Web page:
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Front Page » November 30, 2004 » Local News » Using alcohol or popular illicit drugs compounds seasonal...
Published 3,529 days ago

Using alcohol or popular illicit drugs compounds seasonal depression, stress


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By MELANIE STEELE
Sun Advocate reporter

As December nears, the air is filled with holiday cheer and Christmas anticipation.

For some Carbon County resident, though, the season from Thanksgiving to New Year's can be the most stressful and depressing time of the year.

Holidays are a time for family, bustling activity, gift-giving and celebration. But the joy of the season can bring with it an emotional and financial price tag.

Richard Mainord, supervisor for clinical services with Four Corners Mental Health, said the holidays can lead to increased drug and alcohol abuse

Mainord indicated that, in Carbon County as well as the rest of the nation, youth and adults are turning to mood altering drugs as a way to escape life's pressures.

However, Mainord reminds residents that using alcohol or popular drugs like meth can only compound seasonal depression and stress.

"People need to keep their better sense about them," he commented. "Using alcohol or drugs to manage stress is something that just makes the problem worse."

Mainord said youth should especially be aware that alcohol or drugs are not necessary for an enjoyable holiday.

Family members should also be mindful that holiday depression can have ill effects on their loved ones, he added. If depression become unmanageable, appointments can be made for crisis situations. For information, residents should contact Four Corners Mental Health at 637-2358.

Drugs and alcohol are not the only cause of holiday depression.

According to the National Mental Health Association, many factors can cause the holiday blues, including stress, fatigue, unrealistic expectations, over-commercialization, financial constraints and the inability to be with one's family and friends.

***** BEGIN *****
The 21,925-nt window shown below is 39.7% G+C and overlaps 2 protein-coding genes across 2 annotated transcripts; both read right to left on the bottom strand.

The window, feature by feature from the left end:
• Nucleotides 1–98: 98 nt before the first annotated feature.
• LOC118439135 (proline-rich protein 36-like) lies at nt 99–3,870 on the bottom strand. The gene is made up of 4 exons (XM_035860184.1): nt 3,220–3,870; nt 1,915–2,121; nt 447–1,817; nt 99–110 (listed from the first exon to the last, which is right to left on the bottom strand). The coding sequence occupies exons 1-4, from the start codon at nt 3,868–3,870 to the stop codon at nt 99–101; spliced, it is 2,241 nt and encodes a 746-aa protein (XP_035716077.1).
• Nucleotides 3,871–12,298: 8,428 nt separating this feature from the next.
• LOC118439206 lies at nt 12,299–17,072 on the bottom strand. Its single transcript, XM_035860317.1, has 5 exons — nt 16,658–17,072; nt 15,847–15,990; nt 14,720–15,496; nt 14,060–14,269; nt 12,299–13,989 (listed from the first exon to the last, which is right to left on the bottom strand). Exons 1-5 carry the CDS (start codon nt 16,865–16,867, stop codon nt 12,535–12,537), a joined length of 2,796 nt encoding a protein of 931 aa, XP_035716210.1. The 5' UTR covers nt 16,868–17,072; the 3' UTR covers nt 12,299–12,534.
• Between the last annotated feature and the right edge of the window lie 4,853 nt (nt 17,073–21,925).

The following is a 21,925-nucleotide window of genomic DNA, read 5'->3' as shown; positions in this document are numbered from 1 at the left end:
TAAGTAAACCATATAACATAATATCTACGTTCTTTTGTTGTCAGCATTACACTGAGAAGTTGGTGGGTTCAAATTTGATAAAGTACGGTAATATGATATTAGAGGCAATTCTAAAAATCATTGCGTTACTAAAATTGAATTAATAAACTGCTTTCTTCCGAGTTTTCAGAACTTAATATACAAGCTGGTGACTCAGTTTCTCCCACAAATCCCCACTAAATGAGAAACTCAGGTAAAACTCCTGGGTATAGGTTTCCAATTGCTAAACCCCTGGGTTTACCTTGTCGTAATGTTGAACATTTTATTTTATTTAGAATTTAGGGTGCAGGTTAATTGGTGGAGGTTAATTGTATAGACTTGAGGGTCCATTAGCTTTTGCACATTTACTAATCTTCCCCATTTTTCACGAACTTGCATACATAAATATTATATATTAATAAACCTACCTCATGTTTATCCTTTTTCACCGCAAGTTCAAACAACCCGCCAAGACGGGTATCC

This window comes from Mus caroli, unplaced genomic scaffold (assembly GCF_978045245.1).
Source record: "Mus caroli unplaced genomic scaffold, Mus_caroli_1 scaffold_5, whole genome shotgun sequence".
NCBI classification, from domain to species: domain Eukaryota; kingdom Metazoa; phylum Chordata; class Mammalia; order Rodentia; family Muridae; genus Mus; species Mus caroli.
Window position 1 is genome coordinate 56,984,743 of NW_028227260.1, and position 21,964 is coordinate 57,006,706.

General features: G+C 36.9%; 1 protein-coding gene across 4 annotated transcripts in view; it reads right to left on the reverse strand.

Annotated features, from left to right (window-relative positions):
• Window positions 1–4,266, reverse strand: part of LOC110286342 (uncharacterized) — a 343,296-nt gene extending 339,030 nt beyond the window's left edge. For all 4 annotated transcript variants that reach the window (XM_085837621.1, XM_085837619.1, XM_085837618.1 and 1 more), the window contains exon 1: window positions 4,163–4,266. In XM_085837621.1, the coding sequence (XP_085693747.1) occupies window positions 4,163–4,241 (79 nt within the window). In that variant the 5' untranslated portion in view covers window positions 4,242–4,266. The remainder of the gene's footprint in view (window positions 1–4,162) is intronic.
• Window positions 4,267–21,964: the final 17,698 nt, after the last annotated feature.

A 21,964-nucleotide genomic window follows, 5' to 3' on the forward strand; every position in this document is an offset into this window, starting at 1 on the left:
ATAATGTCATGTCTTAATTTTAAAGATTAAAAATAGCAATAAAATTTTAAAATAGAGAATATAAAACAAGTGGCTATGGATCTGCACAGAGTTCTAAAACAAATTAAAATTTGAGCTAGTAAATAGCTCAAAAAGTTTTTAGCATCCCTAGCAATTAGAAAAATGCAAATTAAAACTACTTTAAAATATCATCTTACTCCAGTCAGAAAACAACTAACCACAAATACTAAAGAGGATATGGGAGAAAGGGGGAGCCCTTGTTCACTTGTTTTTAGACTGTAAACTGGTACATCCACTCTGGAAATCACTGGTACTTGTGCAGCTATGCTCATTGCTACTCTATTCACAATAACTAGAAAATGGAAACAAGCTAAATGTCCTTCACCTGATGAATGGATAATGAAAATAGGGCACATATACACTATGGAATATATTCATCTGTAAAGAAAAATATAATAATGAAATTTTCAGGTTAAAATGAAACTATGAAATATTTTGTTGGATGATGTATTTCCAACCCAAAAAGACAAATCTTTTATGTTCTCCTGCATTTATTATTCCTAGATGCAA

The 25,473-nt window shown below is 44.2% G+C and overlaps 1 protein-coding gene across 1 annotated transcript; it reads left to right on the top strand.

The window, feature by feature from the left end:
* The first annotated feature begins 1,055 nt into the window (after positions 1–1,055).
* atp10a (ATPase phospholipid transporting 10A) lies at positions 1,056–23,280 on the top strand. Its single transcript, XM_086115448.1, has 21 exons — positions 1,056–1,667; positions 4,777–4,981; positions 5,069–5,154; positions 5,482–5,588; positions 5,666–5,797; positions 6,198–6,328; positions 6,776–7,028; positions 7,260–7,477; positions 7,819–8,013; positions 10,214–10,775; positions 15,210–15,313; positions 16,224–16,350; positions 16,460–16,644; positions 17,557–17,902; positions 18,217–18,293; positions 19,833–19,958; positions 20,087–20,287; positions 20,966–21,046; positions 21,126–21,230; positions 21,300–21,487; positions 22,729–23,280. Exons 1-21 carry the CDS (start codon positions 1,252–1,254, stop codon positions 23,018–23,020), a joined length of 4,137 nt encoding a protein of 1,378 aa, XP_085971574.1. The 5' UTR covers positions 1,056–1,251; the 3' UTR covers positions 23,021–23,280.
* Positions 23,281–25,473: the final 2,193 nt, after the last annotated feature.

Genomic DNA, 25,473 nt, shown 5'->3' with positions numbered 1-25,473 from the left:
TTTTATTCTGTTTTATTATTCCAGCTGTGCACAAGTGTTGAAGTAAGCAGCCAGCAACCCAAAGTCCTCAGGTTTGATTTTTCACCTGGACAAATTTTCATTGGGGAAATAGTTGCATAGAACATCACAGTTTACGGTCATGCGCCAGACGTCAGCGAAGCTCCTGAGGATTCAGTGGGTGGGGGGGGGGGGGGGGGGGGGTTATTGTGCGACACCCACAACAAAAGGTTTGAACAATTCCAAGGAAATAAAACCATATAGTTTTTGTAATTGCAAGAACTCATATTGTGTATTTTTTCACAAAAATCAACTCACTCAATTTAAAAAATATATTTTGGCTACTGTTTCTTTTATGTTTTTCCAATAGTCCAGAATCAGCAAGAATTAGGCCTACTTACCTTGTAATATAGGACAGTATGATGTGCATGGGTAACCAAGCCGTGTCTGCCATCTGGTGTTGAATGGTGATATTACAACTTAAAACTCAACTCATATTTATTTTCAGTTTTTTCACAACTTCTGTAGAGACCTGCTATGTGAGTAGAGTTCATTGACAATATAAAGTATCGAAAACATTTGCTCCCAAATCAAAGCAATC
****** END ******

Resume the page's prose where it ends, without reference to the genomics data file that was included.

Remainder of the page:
"The demands of shopping, parties, family reunions, and house guests also contribute to feelings of tension. People who do not become depressed may develop other stress responses, such as headaches, excessive drinking, over-eating and difficulty sleeping," pointed out the NMHA. "Even more people experience post-holiday let down after January 1. This can result from disappointments during the preceding months compounded with the excess fatigue and stress."

The change in season has also been considered to be a holiday-depression culprit for many. Recent studies indicate that some people suffer from seasonal affective disorder (SAD) which results from fewer hours of sunlight as the days grow shorter during the winter months, asserts the NMHA. Phototherapy, a treatment involving a few hours of exposure to intense light, is effective in relieving depressive symptoms in patients with SAD, added the mental health association. Other studies on the benefits of phototherapy found that exposure to early morning sunlight was effective in relieving seasonal depression.

Many people can also get bogged down during the holidays by self-evaluation, loneliness, reflection on past failures and anxiety about an uncertain future, according to the NMHA.

To keep a better balance, the NMHA recommends the following for coping with stress and depression during the holiday season:

•Keep expectations for the holiday season manageable. Try to set realistic goals and set a reasonable pace. Organize time by making a list and prioritizing the important activities. Do not put entire focus on just one day (i.e., Christmas Day) remember it is a season of holiday sentiment and activities can be spread out (time-wise) to lessen stress and increase enjoyment. Be realistic about what can and cannot be done.

Remember the holiday season does not banish reasons for feeling sad or lonely; there is room for these feelings to be present, even if the person chooses not to express them.

Leave "yesteryear" in the past and look toward the future. Life brings changes. Each season is different and can be enjoyed in its own way. Don't set today up for failure by comparing it with the "good ol' days."

Do something for someone else. Try volunteering some time to help others.

Enjoy activities that are free, such as driving around to look at holiday decorations; going window shopping without buying; making a snowperson with children.

Be aware that excessive drinking will only increase feelings of depression.

Try something new. Celebrate the holidays in a new way.

•Spend time with supportive and caring people. Reach out and make new friends or contact someone that has not been heard from for awhile.

•Save some personal time to recharge. Let others share responsibility of activities.

The biggest expenditure Carbon County residents should make during the holidays is with love. By minimizing or eliminating post-holiday debt, Carbon County residents can enjoy a more depression-free holiday and look forward to a stress-free new year.


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